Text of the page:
I've been threatening promising to produce a revised version of this list for quite some time now, and here it is, at long last.  We're a bit less than nine months away from The Dark Tower debuting on movie screens worldwide, and despite that lengthy wait, in some ways the Tower is closer than ever.  What was at one point in time seen almost as a sidebar among King's work is increasingly thought of as his magnum opus.

With that in mind, I assume there is still a need for somebody out there to help newcomers to the series sift through all the noise to figure out what books they should and shouldn't read if they want to read the series.  I'm happy to provide that list for anyone who might find it useful.

I wrote the first version of this post way back in April of 2012, and I think it more or less got the job done.  However, in a bifurcated-thinking manner that Roland himself might recognize, I began to feel over time that my list was both too short and too long.  If that seems odd, then let me rephrase: what I was actually feeling was that there needed to be two (or more) different lists, each of which catered to readers with different levels of interest.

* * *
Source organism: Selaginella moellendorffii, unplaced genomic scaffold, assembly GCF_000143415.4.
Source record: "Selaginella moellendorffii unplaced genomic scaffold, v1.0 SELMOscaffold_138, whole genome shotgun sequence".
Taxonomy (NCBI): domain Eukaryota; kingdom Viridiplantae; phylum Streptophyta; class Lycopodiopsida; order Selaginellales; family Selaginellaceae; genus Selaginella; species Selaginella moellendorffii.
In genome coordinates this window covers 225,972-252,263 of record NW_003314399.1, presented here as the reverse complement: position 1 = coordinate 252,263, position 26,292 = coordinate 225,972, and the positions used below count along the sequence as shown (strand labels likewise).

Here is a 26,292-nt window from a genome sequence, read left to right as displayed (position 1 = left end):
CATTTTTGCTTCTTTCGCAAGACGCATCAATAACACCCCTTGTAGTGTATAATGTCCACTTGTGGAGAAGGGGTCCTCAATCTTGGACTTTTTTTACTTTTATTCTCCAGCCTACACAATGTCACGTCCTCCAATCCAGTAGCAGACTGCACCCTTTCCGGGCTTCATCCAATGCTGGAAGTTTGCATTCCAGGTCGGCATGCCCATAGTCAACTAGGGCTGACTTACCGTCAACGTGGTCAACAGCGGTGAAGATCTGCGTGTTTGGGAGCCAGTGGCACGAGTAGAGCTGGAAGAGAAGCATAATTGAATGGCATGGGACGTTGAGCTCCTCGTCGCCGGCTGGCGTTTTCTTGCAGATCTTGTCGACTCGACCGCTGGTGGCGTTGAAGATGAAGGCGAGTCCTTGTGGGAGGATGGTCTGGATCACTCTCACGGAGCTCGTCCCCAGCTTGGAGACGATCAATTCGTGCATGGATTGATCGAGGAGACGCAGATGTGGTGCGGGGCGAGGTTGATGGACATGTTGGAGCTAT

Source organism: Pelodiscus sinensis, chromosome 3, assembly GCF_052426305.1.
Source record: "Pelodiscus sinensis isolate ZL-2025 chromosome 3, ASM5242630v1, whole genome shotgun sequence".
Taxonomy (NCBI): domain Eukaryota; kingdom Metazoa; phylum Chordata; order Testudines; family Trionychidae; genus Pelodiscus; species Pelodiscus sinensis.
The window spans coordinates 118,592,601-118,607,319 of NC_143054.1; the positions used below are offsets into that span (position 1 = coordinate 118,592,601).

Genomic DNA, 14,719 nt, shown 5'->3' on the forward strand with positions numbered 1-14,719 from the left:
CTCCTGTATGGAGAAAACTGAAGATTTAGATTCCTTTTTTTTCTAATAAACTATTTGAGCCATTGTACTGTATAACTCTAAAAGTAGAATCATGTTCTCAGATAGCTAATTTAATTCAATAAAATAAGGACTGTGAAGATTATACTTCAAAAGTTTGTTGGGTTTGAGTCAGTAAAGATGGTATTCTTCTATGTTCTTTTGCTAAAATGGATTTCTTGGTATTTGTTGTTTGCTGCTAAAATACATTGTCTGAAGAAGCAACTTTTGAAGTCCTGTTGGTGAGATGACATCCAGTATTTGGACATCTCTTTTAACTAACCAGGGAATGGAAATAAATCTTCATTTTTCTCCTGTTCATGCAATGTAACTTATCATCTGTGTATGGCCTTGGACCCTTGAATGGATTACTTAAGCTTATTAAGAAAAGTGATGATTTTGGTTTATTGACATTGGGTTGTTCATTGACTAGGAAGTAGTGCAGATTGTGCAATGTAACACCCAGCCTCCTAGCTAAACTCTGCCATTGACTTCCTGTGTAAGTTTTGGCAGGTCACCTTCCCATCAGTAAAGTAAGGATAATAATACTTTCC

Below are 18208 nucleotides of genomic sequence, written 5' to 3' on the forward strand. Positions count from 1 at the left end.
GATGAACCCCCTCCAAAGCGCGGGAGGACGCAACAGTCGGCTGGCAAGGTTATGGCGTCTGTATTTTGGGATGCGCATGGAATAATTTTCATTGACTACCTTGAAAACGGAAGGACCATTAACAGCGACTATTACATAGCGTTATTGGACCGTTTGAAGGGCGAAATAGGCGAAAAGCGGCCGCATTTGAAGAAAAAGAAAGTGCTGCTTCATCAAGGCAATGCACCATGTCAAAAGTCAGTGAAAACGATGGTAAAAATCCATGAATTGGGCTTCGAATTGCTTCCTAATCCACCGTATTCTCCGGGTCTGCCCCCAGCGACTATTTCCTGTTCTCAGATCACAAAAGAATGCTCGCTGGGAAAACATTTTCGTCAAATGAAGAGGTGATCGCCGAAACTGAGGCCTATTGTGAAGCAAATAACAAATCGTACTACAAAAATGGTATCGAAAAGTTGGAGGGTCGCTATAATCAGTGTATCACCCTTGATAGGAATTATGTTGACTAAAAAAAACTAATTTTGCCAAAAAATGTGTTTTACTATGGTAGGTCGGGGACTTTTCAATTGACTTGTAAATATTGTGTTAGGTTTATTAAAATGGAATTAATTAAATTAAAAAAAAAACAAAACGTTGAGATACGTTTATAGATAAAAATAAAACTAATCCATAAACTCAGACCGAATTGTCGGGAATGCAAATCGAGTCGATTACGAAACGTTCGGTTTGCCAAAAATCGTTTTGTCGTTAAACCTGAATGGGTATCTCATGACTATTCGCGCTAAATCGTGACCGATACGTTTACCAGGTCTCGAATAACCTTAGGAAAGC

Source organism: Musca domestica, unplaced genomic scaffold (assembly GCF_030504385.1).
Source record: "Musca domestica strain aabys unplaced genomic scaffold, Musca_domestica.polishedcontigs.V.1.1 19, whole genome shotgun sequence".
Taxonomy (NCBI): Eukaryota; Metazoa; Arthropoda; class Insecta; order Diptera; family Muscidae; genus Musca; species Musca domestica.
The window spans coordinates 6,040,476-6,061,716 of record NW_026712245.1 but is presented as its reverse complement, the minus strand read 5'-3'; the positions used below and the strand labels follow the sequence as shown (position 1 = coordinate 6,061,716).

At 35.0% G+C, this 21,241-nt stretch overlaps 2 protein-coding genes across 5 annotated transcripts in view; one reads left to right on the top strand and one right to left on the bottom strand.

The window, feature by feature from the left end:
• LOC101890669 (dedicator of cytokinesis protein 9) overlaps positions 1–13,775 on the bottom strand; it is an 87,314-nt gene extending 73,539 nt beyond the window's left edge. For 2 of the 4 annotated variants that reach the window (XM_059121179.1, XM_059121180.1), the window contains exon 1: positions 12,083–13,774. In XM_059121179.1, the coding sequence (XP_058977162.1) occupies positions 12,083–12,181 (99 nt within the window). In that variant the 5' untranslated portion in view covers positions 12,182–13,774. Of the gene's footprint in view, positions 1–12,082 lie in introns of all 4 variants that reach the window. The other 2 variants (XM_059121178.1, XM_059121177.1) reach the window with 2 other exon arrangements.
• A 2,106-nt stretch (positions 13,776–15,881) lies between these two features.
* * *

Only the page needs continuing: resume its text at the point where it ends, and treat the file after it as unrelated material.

It seemed like a good idea, and I've decided to run with it.  So let's get started by looking at what books I deem to be truly essential to the series.  You could begin by simply reading the novels that comprise the actual series, but I don't think that gives you everything you actually need, so I've included a few other titles that cannot be ignored without severely limiting your understanding of the overall universe.